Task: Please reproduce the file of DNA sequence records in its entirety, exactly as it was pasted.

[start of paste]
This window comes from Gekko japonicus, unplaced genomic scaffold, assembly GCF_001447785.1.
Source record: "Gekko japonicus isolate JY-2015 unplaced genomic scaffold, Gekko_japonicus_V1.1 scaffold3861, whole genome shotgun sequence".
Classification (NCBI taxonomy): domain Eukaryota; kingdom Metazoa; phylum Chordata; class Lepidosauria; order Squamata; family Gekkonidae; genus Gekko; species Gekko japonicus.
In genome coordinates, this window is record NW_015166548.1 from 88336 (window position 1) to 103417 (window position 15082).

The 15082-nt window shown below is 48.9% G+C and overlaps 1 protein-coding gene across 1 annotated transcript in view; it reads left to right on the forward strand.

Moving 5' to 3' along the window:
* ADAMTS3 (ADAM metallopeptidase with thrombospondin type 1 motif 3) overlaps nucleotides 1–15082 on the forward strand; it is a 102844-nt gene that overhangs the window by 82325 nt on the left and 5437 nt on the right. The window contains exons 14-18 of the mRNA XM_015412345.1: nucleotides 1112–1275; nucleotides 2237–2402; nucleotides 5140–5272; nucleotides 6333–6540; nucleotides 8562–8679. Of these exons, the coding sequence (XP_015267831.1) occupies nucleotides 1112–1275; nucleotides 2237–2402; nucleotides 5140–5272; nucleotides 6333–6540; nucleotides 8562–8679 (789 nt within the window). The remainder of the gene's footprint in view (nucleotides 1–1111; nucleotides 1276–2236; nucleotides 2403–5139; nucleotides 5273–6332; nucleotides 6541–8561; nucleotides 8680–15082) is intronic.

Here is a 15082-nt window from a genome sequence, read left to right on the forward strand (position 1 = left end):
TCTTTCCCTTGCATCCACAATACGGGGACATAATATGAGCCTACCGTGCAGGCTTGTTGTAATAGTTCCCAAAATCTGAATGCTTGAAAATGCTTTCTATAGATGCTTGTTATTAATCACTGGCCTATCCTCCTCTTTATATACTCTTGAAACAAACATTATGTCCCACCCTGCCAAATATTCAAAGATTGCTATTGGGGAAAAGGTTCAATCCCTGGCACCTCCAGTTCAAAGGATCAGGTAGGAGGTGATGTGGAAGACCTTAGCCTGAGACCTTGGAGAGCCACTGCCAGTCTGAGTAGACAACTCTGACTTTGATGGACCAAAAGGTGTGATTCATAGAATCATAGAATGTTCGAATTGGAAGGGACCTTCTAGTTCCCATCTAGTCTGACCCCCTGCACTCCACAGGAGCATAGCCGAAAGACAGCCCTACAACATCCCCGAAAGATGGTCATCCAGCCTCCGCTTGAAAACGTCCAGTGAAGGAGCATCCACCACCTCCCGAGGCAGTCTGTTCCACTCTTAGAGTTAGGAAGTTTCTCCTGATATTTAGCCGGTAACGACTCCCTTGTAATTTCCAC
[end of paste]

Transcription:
This window comes from Gekko japonicus, unplaced genomic scaffold, assembly GCF_001447785.1.
Source record: "Gekko japonicus isolate JY-2015 unplaced genomic scaffold, Gekko_japonicus_V1.1 scaffold3861, whole genome shotgun sequence".
Classification (NCBI taxonomy): domain Eukaryota; kingdom Metazoa; phylum Chordata; class Lepidosauria; order Squamata; family Gekkonidae; genus Gekko; species Gekko japonicus.
In genome coordinates, this window is record NW_015166548.1 from 88336 (window position 1) to 103417 (window position 15082).

The 15082-nt window shown below is 48.9% G+C and overlaps 1 protein-coding gene across 1 annotated transcript in view; it reads left to right on the forward strand.

Moving 5' to 3' along the window:
* ADAMTS3 (ADAM metallopeptidase with thrombospondin type 1 motif 3) overlaps nucleotides 1–15082 on the forward strand; it is a 102844-nt gene that overhangs the window by 82325 nt on the left and 5437 nt on the right. The window contains exons 14-18 of the mRNA XM_015412345.1: nucleotides 1112–1275; nucleotides 2237–2402; nucleotides 5140–5272; nucleotides 6333–6540; nucleotides 8562–8679. Of these exons, the coding sequence (XP_015267831.1) occupies nucleotides 1112–1275; nucleotides 2237–2402; nucleotides 5140–5272; nucleotides 6333–6540; nucleotides 8562–8679 (789 nt within the window). The remainder of the gene's footprint in view (nucleotides 1–1111; nucleotides 1276–2236; nucleotides 2403–5139; nucleotides 5273–6332; nucleotides 6541–8561; nucleotides 8680–15082) is intronic.

Here is a 15082-nt window from a genome sequence, read left to right on the forward strand (position 1 = left end):
TCTTTCCCTTGCATCCACAATACGGGGACATAATATGAGCCTACCGTGCAGGCTTGTTGTAATAGTTCCCAAAATCTGAATGCTTGAAAATGCTTTCTATAGATGCTTGTTATTAATCACTGGCCTATCCTCCTCTTTATATACTCTTGAAACAAACATTATGTCCCACCCTGCCAAATATTCAAAGATTGCTATTGGGGAAAAGGTTCAATCCCTGGCACCTCCAGTTCAAAGGATCAGGTAGGAGGTGATGTGGAAGACCTTAGCCTGAGACCTTGGAGAGCCACTGCCAGTCTGAGTAGACAACTCTGACTTTGATGGACCAAAAGGTGTGATTCATAGAATCATAGAATGTTCGAATTGGAAGGGACCTTCTAGTTCCCATCTAGTCTGACCCCCTGCACTCCACAGGAGCATAGCCGAAAGACAGCCCTACAACATCCCCGAAAGATGGTCATCCAGCCTCCGCTTGAAAACGTCCAGTGAAGGAGCATCCACCACCTCCCGAGGCAGTCTGTTCCACTCTTAGAGTTAGGAAGTTTCTCCTGATATTTAGCCGGTAACGACTCCCTTGTAATTTCCAC